King Pin (Gottlieb, 1973)

From Bob Matthews EM Encyclopedia 2018
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Quickie Version

 Shoot lit drop targets all day.  If you have a ball cradled and no lit drop targets in the line of fire, go up top [in front of the face of the upper slingshots].
 Go-To Flipper:  Balanced.

Full Detail

How about a straight row of 10 drop targets? Ten bowling pins, ten drops. How About a game where making bank shots is important? Here, it’s all about hitting the lit pin, worth 5000 instead of the base 500 points. The star rollover in the center of the game moves the lit pin.

The skill shot is to drop the ball into the lit saucer at the top for 5000; that’s big points on this machine. The unlit one is worth just 500, and missing both is common if you’re careless. Line up your skill shot mark and prepare to nudge a bit to make sure you get it.

Once the ball falls down to the top of the playfield, try to hit the lit pin for 5000. Hitting unlit ones is okay, too, since completing them will score 5000 and reset them, guaranteeing some points and that one Is again lit. When the ball exits the top, it usually rolls smoothly down the face of one of the top slingshots without triggering it. Timing your shots when the ball gets to the flippers is critical on this game. You’ll be banking your shots off of the opposite slingshot, so think about the angles when you shoot. You’ll find that shots to the drop targets often rebound towards the other flipper due to the angle you’re shooting from, allowing you to do some back-and-forth target shooting. Some hits will rebound more down the center, where you can try to catch them on the lower flippers and take straight-up shots from there.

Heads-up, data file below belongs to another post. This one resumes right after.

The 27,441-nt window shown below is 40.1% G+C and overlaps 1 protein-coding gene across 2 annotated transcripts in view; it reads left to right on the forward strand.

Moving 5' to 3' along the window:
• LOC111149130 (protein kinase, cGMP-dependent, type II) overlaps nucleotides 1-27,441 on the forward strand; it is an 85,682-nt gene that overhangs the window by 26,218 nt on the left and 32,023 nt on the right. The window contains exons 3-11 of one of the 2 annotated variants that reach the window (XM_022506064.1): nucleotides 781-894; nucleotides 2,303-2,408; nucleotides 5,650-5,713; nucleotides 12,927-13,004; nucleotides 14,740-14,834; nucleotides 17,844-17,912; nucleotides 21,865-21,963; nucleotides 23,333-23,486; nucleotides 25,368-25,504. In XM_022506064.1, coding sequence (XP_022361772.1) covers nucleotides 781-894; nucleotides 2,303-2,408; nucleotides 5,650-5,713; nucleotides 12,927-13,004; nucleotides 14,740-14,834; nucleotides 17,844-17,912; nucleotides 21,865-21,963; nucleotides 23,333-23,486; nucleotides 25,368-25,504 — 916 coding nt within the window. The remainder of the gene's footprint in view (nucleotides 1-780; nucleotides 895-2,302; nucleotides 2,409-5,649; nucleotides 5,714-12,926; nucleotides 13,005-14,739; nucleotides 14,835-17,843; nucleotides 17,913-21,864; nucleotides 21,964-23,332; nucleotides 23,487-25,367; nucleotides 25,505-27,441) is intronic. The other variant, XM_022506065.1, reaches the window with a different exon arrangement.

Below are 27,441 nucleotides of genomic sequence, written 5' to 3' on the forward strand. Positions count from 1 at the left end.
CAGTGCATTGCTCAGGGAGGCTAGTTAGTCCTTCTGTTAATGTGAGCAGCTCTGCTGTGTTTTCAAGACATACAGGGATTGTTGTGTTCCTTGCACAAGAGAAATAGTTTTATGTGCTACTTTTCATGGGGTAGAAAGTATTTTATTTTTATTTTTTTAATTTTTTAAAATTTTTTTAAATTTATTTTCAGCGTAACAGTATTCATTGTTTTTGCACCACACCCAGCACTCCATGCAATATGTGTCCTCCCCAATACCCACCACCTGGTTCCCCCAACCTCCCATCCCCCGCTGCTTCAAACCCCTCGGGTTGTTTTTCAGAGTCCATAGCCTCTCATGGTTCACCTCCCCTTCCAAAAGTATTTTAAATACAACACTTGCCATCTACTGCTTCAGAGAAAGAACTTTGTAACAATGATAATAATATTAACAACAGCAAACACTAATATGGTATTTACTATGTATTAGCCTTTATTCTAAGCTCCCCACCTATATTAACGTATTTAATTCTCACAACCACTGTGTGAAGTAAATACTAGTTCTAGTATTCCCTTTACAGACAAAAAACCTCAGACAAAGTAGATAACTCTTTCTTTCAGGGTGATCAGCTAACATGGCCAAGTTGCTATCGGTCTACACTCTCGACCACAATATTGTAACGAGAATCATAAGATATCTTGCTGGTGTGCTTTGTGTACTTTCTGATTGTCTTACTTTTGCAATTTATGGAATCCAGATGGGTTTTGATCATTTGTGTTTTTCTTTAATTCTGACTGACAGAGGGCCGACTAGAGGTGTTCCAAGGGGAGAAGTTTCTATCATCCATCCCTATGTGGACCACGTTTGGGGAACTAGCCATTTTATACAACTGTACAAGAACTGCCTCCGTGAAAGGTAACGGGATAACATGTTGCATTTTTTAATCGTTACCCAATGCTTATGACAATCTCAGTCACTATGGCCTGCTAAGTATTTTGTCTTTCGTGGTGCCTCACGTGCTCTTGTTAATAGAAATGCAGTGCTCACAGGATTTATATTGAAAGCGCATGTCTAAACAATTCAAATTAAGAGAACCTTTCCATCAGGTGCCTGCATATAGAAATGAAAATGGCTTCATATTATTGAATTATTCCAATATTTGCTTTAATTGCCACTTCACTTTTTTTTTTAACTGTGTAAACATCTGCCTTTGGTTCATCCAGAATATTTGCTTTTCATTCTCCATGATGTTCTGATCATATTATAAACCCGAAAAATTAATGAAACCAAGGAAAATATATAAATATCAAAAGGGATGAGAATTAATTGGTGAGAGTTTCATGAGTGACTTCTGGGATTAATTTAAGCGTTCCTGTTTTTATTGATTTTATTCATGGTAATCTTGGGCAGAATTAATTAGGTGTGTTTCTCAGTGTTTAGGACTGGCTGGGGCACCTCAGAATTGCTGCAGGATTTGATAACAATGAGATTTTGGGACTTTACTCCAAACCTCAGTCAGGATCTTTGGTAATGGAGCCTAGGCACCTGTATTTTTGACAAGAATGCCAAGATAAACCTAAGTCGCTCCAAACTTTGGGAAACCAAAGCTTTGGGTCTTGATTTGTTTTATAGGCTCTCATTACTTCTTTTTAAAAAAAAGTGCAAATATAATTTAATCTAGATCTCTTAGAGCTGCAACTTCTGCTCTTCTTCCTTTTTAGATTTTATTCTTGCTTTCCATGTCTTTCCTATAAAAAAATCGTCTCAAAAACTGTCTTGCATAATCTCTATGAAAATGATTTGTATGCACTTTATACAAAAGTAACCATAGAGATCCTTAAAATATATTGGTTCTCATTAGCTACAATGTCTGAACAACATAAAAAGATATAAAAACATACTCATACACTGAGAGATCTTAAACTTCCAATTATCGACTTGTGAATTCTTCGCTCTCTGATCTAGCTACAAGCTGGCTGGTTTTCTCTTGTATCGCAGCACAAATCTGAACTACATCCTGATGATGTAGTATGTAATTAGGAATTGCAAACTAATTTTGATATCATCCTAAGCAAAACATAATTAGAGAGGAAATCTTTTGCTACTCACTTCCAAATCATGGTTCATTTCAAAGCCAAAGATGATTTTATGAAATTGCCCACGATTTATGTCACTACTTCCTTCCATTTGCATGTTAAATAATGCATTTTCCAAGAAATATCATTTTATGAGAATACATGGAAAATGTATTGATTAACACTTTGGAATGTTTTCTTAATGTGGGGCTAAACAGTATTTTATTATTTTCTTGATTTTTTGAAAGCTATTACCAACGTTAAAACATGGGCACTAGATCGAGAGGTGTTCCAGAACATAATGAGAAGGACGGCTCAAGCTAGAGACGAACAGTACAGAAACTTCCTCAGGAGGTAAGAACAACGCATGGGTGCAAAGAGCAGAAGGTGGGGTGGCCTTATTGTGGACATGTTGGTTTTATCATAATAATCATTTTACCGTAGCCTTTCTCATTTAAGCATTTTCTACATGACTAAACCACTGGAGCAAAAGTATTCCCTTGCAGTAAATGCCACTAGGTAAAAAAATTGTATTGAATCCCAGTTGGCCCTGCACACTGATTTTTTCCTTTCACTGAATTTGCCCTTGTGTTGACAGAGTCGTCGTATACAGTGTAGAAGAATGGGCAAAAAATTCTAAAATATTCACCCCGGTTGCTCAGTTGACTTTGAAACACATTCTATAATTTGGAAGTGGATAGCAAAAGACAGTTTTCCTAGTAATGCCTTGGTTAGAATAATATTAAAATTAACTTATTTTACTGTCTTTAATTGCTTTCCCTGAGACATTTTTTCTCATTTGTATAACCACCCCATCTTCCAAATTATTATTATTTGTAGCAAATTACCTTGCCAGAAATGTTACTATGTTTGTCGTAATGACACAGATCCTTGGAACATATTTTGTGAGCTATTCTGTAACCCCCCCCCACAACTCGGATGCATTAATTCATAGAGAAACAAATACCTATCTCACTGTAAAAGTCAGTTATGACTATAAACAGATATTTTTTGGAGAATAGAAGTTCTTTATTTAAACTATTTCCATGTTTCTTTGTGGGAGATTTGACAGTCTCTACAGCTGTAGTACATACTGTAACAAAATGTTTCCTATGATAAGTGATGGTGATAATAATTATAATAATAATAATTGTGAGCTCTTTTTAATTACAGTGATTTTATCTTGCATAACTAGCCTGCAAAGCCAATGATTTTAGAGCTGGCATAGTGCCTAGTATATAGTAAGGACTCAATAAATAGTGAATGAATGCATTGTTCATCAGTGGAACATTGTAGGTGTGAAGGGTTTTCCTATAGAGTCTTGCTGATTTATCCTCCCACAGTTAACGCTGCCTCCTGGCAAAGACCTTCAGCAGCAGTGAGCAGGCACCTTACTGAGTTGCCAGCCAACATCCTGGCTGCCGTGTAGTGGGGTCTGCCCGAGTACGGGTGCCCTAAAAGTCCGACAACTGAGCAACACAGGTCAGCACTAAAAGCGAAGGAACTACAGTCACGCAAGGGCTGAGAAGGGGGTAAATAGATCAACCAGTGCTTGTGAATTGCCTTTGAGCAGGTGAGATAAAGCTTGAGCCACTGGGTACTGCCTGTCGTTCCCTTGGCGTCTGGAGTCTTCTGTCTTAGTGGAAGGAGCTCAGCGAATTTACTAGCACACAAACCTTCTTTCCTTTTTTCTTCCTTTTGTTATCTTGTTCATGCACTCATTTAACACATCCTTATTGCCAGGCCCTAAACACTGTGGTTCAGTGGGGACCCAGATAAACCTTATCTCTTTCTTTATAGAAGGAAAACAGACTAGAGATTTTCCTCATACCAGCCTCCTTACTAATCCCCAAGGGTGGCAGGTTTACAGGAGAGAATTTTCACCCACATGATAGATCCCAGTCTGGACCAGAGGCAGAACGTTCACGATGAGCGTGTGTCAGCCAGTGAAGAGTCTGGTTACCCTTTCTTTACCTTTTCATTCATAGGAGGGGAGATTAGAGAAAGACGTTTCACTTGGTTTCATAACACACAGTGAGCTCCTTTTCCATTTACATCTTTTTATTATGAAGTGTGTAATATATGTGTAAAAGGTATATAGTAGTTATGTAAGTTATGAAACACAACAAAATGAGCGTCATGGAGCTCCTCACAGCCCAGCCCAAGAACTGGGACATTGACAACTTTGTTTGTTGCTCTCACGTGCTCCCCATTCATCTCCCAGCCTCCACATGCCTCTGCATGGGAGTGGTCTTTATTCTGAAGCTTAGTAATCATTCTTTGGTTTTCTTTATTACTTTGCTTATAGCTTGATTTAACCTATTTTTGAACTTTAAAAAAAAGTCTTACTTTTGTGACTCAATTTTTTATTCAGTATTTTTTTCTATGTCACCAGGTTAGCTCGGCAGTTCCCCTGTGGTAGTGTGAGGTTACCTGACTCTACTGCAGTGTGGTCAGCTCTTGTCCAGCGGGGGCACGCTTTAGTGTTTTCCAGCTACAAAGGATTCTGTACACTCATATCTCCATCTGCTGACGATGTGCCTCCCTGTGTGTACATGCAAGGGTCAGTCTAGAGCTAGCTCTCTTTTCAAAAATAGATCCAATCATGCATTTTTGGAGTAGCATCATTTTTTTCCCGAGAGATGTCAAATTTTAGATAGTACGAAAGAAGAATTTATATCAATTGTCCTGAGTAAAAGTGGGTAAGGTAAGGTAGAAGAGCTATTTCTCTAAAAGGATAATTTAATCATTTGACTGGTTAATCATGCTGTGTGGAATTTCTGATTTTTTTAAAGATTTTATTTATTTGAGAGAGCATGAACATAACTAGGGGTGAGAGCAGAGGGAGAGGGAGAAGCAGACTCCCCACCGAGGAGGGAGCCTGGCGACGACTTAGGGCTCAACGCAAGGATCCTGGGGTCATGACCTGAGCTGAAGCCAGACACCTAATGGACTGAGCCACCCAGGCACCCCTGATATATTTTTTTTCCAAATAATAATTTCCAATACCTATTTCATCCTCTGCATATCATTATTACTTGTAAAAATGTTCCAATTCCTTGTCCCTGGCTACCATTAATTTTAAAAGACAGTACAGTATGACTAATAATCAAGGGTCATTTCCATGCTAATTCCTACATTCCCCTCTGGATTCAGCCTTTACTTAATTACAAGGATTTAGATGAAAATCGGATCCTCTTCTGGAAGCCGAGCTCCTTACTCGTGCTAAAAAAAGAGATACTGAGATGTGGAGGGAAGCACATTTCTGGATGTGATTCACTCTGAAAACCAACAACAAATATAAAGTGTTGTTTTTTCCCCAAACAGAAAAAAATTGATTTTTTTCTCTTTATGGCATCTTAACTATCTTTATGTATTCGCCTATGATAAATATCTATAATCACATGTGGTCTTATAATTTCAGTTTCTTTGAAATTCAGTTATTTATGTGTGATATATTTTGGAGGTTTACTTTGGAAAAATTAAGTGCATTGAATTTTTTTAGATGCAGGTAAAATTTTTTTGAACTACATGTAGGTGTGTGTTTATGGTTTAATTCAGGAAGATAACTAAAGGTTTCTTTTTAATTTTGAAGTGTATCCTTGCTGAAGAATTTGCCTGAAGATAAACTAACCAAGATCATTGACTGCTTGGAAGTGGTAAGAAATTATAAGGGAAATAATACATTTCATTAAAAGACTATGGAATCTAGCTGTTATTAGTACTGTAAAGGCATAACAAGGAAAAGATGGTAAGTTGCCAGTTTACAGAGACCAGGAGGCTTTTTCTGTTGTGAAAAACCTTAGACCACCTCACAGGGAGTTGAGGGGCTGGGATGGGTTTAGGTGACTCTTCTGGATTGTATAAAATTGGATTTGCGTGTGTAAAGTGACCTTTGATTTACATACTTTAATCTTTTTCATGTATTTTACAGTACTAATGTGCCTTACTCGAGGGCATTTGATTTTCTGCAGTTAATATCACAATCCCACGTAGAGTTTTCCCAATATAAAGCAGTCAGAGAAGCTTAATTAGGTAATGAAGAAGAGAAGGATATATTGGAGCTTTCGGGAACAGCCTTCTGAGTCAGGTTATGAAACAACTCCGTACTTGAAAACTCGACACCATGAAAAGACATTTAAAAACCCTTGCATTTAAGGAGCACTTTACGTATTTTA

If you have the ball cradled on a lower flipper when there is no lit pin on the opposite side of the playfield up top to shoot at, try shooting the ball just in front of the upper slingshot all the way to the top of the game to score a 5000 saucer there.

The side outlane angles here are a bit different from other machines; balls going in fast that don’t touch the top curve have a decent chance to bounce off the side wall into the return lanes. When the ball goes in slowly or hits that curve, you’re likely toast.

Key feeds - - balls through the top side lanes; ideally, you want the ball to come to the opposite flipper and get to a cradle.

This page is one of many in the The Players Guide to Classic Pinball by written by Bob Matthews